Being made redundant is one of the most stressful life events you can face. At Arras People we often speak to people who are currently looking for a new position following redundancy and for some it can be a tough time and for others they relish the change.
Here’s one account from a project practitioner who has been through that change – and some of the practical steps they took.
“Having worked for the same organisation for five years I was informed I was at risk of redundancy and subsequently received scheduled “counseling” meetings leading up to eventual redundancy.
At the time I was both shocked (what had I done wrong) and anxious (what will I do now) – after the initial feelings had subsided I was left with an outplacement consultant provided by my organisation and a cheque in my hand.
I found the outplacement consultant didn’t tell me more than I already knew – bring your CV up to date, polish your interview shoes and remember it’s a “difficult” market out there (yeah, thanks for that!).
After taking a holiday to recharge the batteries I took to refreshing my CV and created a plan with a list of activities I felt were appropriate to secure my next position.
My list included contacting local recruitment agencies and also national specialist agencies, I created a target list of suppliers and related organisations and began sending my CV with a tailored covering letter to contacts I had already made and began creating relationships with HR people etc through information I pulled off the internet.
I soon found myself in a contract position which tided me over for a few months and gave me the much required experience outside of my previous employer – after five years it can be beneficial to take a short-term assignment to demonstrate you can transfer quickly into other companies and products.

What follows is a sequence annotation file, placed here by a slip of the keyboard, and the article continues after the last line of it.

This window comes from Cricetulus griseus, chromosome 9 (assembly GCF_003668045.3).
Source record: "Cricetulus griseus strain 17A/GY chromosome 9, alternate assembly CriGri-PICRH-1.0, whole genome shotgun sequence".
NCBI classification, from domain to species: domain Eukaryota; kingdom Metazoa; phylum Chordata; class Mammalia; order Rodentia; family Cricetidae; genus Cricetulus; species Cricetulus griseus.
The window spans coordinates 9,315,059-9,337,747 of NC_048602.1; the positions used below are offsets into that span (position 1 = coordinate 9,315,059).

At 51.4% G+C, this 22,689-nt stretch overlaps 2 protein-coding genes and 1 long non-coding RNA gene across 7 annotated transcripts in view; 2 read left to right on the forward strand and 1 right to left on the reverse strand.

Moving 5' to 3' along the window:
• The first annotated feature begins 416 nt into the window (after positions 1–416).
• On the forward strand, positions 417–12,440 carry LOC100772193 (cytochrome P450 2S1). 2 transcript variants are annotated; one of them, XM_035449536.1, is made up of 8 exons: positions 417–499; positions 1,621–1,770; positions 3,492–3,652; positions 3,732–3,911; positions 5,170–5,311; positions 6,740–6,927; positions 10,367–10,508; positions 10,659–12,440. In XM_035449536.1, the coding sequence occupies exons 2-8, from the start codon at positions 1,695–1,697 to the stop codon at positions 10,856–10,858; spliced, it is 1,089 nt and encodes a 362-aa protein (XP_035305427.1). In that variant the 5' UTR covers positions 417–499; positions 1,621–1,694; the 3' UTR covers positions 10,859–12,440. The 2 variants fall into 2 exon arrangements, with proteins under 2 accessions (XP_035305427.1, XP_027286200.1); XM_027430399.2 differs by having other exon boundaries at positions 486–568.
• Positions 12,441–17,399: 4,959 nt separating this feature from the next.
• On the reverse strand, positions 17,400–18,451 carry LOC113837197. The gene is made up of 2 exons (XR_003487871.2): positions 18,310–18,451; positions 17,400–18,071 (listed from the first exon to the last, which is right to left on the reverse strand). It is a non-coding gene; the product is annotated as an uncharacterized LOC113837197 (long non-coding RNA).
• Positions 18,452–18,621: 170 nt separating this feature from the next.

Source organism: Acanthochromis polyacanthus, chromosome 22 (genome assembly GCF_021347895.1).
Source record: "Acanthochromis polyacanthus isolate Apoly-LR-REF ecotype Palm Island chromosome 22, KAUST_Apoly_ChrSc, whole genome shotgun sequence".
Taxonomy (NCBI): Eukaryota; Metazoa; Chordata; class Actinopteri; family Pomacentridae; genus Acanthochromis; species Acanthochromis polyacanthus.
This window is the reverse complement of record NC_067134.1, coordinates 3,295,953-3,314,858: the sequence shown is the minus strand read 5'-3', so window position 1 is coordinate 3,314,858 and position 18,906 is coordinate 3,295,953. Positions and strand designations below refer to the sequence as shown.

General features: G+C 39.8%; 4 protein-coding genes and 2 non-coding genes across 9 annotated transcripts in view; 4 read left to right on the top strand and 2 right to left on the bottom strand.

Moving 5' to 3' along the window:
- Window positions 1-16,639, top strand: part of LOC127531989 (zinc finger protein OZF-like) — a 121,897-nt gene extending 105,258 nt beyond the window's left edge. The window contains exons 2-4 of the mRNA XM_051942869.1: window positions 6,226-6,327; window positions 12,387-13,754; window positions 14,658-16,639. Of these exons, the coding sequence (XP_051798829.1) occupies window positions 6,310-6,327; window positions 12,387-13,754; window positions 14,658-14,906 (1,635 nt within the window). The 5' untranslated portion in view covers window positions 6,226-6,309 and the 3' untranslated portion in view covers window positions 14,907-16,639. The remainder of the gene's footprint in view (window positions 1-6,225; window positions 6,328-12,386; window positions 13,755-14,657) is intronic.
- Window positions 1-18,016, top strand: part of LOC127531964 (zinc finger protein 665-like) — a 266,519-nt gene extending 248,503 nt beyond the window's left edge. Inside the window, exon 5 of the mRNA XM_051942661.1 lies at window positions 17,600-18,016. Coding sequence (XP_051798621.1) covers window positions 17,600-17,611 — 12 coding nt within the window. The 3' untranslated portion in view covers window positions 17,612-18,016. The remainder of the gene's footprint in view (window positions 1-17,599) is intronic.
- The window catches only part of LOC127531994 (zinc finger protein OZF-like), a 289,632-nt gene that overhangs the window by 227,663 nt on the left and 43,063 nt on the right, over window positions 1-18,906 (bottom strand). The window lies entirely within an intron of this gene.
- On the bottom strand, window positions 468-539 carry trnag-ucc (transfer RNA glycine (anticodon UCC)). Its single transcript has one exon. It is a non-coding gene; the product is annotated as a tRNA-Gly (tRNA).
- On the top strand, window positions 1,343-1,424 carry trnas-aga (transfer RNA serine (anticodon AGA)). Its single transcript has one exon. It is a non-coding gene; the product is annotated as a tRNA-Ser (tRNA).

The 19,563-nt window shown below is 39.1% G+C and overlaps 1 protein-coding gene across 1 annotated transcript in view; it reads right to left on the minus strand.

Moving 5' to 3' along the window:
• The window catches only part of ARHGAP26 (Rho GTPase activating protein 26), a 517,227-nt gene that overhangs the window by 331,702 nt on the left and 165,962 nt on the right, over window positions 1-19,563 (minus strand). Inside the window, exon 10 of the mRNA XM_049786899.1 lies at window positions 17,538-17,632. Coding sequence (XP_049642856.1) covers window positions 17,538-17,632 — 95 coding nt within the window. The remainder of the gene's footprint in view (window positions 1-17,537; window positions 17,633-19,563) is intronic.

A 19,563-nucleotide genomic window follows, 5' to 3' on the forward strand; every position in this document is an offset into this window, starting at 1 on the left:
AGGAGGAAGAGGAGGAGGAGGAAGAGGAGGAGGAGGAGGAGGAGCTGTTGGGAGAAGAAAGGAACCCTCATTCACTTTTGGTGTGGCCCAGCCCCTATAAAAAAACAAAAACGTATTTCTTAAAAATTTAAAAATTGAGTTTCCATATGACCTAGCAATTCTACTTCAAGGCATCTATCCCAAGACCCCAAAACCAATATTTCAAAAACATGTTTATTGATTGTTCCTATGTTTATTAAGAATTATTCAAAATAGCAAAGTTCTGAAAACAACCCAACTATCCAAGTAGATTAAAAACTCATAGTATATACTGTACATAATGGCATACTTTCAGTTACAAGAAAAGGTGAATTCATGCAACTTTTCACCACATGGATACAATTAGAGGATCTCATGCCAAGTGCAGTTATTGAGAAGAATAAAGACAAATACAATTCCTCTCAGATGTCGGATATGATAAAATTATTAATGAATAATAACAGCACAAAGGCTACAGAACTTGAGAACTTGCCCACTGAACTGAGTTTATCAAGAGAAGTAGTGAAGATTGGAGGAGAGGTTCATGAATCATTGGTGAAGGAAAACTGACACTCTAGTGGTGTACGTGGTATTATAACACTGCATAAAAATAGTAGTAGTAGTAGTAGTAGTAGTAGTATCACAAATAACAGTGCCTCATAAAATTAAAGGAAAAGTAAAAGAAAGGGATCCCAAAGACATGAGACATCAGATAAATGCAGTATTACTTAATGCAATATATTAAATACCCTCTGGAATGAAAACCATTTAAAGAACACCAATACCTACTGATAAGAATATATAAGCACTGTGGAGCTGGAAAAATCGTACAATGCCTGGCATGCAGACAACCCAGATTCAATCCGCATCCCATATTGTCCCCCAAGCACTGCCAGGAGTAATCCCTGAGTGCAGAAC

Once that contract was completed I was back looking for new opportunities – at this point the market was particularly poor with regard to relevant roles becoming available and after a number of interviews which found me questioning recruiters’ understanding of project management I started reading more of the careers advice pages on Arras People’s website. I also undertook a Project Management Careers Clinic too.
I was pleasantly surprised by the service I received – having gained a thorough review of my CV and an audit of where and what I had been applying for I was provided with tools and techniques on how to tap into the hidden job market (unadvertised roles). It quickly became clear that I had been pro-active at my approach to finding new roles and these skills could be put to effective use in obtaining a role through a more speculative approach. By taking this approach I found I was soon being invited into interviews by prospective employers and found I was also gaining much-needed commercial awareness.
The key areas I found to be effective when looking for a new role were:
- Write an effective CV covering your understanding of the projects you were working on, your competency levels and key achievements. Seek feedback – from ex-colleagues, recruiters and specialist recruiters
- Create a plan for activities such as timelines for chasing up agencies, applications, researching etc. Ensure each day is structured and varied – stay motivated!
- Research all the available help out there and don’t assume any one person’s advice is necessarily right (including your own).
- Make sure you distribute your CV to agencies and upload on the job boards (Monster, Total Jobs etc) and refresh it at least once a month.
On reflection I find myself actually happy I was made redundant – it gave me the push I needed to move on from an employer I had already given so much of my time and skills to, but could not provide a fast track to further my career at that point. I am now in a permanent position which has a better salary, continuous professional development (CPD) programme and location.
Written by; The author wanted to remain anonymous